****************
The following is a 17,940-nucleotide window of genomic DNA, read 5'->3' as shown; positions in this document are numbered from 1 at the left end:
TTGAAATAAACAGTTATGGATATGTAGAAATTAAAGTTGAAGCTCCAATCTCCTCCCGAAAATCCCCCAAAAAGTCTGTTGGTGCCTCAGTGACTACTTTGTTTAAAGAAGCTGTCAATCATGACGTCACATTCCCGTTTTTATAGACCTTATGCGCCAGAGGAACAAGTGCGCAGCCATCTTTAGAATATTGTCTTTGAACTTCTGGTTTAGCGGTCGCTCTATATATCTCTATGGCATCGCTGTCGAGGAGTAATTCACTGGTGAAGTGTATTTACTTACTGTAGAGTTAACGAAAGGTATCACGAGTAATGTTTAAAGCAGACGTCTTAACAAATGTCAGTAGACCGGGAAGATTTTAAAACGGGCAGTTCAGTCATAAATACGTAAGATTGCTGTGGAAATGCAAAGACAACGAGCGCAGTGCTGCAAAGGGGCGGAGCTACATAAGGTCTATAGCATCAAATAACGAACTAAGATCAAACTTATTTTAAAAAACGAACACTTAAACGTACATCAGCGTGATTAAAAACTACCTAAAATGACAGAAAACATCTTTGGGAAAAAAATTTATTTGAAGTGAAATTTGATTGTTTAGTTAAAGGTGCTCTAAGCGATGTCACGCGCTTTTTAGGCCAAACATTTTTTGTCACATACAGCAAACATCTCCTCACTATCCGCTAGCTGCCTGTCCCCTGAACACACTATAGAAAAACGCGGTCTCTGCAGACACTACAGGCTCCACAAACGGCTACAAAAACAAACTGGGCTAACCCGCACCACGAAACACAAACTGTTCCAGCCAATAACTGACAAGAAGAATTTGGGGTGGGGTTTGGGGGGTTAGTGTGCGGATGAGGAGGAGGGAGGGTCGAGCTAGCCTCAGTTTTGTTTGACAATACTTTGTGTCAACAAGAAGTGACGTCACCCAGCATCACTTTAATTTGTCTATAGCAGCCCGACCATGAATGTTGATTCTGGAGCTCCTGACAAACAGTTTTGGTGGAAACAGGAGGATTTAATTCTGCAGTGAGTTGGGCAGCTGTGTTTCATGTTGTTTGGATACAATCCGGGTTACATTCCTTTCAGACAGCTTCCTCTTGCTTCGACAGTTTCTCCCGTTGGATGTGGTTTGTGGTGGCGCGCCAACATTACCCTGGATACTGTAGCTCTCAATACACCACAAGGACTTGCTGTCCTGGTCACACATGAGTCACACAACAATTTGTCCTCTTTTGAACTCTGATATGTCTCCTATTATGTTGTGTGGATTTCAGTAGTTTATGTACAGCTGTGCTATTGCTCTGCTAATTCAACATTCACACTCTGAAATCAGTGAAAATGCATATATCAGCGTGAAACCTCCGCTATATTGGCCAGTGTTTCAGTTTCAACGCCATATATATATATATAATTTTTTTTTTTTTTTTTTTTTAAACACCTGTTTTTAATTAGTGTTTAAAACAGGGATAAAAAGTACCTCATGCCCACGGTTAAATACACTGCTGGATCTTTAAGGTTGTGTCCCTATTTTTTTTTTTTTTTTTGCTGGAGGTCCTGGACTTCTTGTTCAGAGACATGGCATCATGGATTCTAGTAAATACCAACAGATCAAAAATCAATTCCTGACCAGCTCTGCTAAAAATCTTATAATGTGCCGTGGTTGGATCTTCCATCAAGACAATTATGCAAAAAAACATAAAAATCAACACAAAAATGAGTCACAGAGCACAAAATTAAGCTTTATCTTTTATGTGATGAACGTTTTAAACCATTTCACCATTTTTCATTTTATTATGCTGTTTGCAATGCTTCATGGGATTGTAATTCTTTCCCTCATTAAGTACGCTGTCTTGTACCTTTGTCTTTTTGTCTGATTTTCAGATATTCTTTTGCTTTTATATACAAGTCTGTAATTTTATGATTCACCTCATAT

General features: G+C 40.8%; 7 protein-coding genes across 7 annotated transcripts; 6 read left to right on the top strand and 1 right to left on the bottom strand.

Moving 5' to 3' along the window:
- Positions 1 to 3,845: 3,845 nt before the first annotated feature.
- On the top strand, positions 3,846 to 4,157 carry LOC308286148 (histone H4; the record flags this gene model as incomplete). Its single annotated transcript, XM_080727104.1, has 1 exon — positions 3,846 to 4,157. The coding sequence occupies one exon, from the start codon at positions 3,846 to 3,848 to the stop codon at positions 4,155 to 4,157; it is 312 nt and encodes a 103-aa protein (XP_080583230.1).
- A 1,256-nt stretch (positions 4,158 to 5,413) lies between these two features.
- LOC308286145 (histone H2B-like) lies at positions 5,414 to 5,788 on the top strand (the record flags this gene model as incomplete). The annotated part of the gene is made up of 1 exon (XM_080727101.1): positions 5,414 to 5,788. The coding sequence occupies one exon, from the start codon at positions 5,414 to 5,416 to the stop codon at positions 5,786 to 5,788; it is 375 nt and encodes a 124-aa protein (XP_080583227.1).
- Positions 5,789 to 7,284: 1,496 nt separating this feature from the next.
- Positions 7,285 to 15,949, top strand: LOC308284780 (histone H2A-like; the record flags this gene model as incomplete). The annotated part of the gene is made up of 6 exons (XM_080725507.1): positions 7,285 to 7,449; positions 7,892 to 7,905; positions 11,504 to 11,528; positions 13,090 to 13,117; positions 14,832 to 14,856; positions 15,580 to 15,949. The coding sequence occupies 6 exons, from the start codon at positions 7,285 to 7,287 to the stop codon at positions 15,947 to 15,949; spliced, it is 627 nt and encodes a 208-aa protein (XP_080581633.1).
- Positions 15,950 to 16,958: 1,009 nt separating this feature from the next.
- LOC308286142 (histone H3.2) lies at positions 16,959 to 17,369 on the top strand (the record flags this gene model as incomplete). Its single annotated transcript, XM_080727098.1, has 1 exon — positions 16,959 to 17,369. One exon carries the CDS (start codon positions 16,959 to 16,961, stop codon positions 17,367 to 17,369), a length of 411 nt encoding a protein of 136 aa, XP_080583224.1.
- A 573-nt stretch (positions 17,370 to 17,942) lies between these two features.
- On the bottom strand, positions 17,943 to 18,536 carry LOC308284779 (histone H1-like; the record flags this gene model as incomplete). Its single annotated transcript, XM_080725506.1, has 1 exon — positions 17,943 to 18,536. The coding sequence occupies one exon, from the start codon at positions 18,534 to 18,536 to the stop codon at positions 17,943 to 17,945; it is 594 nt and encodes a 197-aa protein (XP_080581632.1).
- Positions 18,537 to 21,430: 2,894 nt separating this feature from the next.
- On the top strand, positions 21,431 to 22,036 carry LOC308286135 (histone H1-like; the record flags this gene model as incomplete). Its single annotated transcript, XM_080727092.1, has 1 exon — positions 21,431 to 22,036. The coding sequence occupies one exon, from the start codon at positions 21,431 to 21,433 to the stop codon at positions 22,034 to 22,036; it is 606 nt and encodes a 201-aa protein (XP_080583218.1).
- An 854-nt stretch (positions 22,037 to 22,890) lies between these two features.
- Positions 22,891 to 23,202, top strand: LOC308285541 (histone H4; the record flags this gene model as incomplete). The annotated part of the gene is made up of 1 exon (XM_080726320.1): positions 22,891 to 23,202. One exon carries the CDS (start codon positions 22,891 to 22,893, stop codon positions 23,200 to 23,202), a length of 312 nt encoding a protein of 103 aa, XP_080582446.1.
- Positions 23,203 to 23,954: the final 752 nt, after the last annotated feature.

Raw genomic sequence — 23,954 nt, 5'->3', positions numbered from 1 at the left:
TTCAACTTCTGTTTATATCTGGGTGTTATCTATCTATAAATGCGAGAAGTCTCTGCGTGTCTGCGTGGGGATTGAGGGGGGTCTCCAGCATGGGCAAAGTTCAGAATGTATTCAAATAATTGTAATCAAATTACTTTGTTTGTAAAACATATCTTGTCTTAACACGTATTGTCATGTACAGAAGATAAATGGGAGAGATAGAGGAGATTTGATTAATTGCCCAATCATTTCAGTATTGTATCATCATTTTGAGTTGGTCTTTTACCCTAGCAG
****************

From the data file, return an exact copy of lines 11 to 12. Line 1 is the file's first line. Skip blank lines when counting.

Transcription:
- Positions 15,950 to 16,958: 1,009 nt separating this feature from the next.
- LOC308286142 (histone H3.2) lies at positions 16,959 to 17,369 on the top strand (the record flags this gene model as incomplete). Its single annotated transcript, XM_080727098.1, has 1 exon — positions 16,959 to 17,369. One exon carries the CDS (start codon positions 16,959 to 16,961, stop codon positions 17,367 to 17,369), a length of 411 nt encoding a protein of 136 aa, XP_080583224.1.